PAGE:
Musicians Celebrate the Toronto Raptors' Reign with Caribbean Vibes

King Ujah
Raptor fever has been fantastic! So fantastic, that it's going to be sad to see it pass and hard to fill the void of excitement and pride that NBA fans across the country have been feeling lately.

For the past few years, each season has manifested increased energy and fan support from Torontonians, Canadians, and basketball fans around the globe. As the momentum carried on into the post-season with playoff games and a heightened realization that our hometown NBA squad could potentially bring us to the Finals, the creativity from supporters only increased. Heading into the Eastern Conference Finals, and eventually the Finals, the fanfare continued to elevate in crowd sizes, paraphernalia sales, and wild and uncontrollable antics of joy from inside the Scotiabank Arena, to outside in Jurassic Park, and in recording studios across the GTA.

Now that yesterday's victory parade has come and gone and the festivities have "officially" come to an end (for now), it has been great to reflect back on just how incredibly entertaining this Raptors season has been, and how many great side stories have emerged.

And can you blame us? Toronto has waited for this. Some of us remember the days of national obscurity and feeling second-class to our American counterparts. Many of us recall that urban insecurity too well, and that's what makes all of these celebratory actions  extra sweet.

There have been plenty Raptors anthems released over the years, and many superfans (other than Nav Bhatia and Drake) who have made headlines and gone viral. The ones that move me the most, are the Caribbean musicians who have taken this moment in time and captured the exhilaration through lyrics, melodies, and riddims.

Here are some of our favourite musical moments from this year's road to the NBA Championship, created from a few notable West Indian brothers!


Here's a great video featuring Jamaican-Canadian artist Kardi's "Run" with every sports broadcaster's favourite game time visual: the folks in Jurassic Park:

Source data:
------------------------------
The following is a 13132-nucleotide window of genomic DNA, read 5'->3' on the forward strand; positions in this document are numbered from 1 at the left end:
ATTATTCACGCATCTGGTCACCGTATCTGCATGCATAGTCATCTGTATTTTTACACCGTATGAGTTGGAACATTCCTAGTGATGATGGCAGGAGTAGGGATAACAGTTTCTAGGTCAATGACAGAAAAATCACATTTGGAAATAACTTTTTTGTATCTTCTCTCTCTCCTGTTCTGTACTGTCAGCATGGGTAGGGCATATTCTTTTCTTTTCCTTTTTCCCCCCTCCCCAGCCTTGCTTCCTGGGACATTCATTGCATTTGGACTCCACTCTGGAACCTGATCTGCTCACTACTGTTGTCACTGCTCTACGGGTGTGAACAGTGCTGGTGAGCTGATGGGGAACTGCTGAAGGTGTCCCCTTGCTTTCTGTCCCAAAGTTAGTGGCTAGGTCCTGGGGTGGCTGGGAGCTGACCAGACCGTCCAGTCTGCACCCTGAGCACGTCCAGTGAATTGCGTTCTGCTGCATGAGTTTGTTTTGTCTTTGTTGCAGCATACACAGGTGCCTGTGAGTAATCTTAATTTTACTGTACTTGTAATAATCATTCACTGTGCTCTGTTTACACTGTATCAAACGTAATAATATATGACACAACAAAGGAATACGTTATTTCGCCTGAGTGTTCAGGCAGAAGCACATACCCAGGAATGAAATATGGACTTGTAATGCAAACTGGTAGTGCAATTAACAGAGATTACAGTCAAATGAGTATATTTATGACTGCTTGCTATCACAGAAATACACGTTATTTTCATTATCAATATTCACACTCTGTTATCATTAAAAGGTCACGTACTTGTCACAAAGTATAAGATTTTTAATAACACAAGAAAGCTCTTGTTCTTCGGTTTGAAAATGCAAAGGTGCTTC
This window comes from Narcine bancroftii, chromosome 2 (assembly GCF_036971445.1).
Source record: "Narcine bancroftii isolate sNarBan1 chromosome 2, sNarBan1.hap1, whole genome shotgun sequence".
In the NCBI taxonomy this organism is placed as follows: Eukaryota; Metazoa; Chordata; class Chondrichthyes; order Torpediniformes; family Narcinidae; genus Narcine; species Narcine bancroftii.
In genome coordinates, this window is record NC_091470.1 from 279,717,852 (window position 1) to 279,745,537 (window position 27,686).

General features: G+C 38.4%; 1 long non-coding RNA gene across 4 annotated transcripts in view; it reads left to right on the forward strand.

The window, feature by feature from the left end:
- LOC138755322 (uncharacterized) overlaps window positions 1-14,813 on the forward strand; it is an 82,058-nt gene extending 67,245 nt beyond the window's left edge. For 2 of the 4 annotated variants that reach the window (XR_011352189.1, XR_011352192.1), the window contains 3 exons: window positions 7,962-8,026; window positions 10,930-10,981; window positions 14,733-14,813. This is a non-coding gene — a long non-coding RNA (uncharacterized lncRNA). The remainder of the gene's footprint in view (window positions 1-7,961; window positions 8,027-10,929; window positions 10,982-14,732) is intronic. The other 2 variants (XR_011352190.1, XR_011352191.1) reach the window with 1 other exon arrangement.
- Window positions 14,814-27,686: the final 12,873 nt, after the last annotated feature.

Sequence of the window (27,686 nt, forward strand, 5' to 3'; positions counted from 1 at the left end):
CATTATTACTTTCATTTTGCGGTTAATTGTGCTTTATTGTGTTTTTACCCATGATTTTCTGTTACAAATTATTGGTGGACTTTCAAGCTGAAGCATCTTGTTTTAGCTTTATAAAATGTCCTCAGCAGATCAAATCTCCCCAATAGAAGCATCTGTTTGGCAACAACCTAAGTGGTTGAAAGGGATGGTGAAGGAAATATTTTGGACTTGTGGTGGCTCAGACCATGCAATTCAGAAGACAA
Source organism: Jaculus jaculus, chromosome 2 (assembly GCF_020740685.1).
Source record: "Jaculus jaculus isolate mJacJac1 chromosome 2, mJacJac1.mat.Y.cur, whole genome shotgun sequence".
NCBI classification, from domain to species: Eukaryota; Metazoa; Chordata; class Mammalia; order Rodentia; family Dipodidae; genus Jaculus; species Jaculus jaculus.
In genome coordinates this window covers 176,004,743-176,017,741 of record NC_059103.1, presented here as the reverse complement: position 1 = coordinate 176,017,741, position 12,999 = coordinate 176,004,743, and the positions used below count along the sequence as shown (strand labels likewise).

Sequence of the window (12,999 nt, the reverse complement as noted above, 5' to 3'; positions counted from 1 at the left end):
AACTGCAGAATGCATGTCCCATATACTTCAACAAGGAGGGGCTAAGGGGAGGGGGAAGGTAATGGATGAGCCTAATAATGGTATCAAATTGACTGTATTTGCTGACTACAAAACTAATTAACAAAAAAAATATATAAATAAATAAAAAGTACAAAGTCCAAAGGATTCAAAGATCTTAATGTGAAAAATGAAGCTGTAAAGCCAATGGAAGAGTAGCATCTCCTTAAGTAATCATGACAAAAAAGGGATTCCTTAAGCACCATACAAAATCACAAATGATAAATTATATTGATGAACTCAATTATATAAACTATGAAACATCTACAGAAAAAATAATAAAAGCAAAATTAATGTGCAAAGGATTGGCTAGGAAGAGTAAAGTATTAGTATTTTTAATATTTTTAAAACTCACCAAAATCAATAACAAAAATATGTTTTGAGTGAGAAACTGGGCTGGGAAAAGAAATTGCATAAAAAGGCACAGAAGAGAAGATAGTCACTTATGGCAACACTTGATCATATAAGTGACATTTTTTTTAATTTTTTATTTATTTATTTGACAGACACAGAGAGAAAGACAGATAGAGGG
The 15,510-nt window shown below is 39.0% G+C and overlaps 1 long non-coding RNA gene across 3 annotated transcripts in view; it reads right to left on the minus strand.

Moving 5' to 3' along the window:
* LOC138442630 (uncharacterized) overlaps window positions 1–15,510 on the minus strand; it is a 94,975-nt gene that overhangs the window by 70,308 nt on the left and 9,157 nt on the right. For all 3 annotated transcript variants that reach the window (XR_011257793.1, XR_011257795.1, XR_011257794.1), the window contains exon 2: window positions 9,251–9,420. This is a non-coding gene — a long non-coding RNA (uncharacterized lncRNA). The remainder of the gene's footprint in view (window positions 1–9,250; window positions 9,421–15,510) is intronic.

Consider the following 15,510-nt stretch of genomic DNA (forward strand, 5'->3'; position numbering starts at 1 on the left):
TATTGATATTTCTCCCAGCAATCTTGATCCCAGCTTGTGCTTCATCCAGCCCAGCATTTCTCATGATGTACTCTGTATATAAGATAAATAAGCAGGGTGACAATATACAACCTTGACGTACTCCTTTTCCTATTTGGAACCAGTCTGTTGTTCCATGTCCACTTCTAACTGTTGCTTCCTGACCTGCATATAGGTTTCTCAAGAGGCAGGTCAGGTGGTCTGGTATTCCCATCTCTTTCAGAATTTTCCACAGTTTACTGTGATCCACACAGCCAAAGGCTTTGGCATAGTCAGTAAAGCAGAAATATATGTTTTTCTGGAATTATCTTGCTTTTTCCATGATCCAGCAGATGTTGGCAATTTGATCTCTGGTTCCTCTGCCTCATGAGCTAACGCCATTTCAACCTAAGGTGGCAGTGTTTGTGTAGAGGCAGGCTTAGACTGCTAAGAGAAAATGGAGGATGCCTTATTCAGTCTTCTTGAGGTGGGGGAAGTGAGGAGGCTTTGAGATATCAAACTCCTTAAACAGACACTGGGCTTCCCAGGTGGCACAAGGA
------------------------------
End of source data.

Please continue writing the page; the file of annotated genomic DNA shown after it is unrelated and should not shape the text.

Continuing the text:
This one is a staple, and we've been hearing it for years during television broadcasts and in-stadium hype sessions: Kardi's Raptors anthem was specially remixed for this year.


Canadian reggae artist King Ujah released an original track called "King in the Arena" celebrating the Raptors' road to the Finals:


St. Vincent's Jamsey P released a special Raptors remix to his 2019 song Soca Land. The tune "Raptors Land" is full of vibes and will surely be in heavy rotation on the Toronto Caribbean Carnival parade route this year.


Jamaican-Canadian reggae artist General Genius was a hit with television newsrooms and Jurassic Park residents when his "Raptor Foot" dance and chant caught on. Now as much as part of the experience as the "We the North" cheers, we've even had the pleasure of seeing Toronto Mayor John Tory buss this dance, noted journalists (like Brandon Gonez, the Raptor Foot specialist) endorse it, and the release of a music video to accompany the unofficial dance of the team.


Having any type of Caribbean discussion about the Raptors wouldn't be complete without mentioning Jamaican artist (and Toronto resident) Louie Rankin. Whether you loved him most back in 1992 when his big tune Typewritter was tearing up dancehalls, or you had an appreciation for him in the 1998 movie Belly with DMX and Nas, you definitely know that Louis Rankin is full of electricity.

Here's a sample of what fans of the original Jamaican Don Dadda could look forward to via Louis Rankin's Instagram posts:

Witnessing the Caribbean influence on the most memorable Raptors celebrations is what can be expected from the highly multicultural and Caribbean-influenced pop culture here in Toronto. These contributions are significant because they represent the people, the movement, sound, and the heart of Toronto.

Inspiration comes in many forms and it's a beautiful thing to see how the excellence of these athletes has transferred into so many creative products. The majority of us will never forget how great the Raptors' journey has been this season, and thanks to these recording artists we now also have a permanent reminder of the spirit of this historic year.

Written by Stacey Marie Robinson for Kya Publishing's "Urban Toronto Tales" blog.


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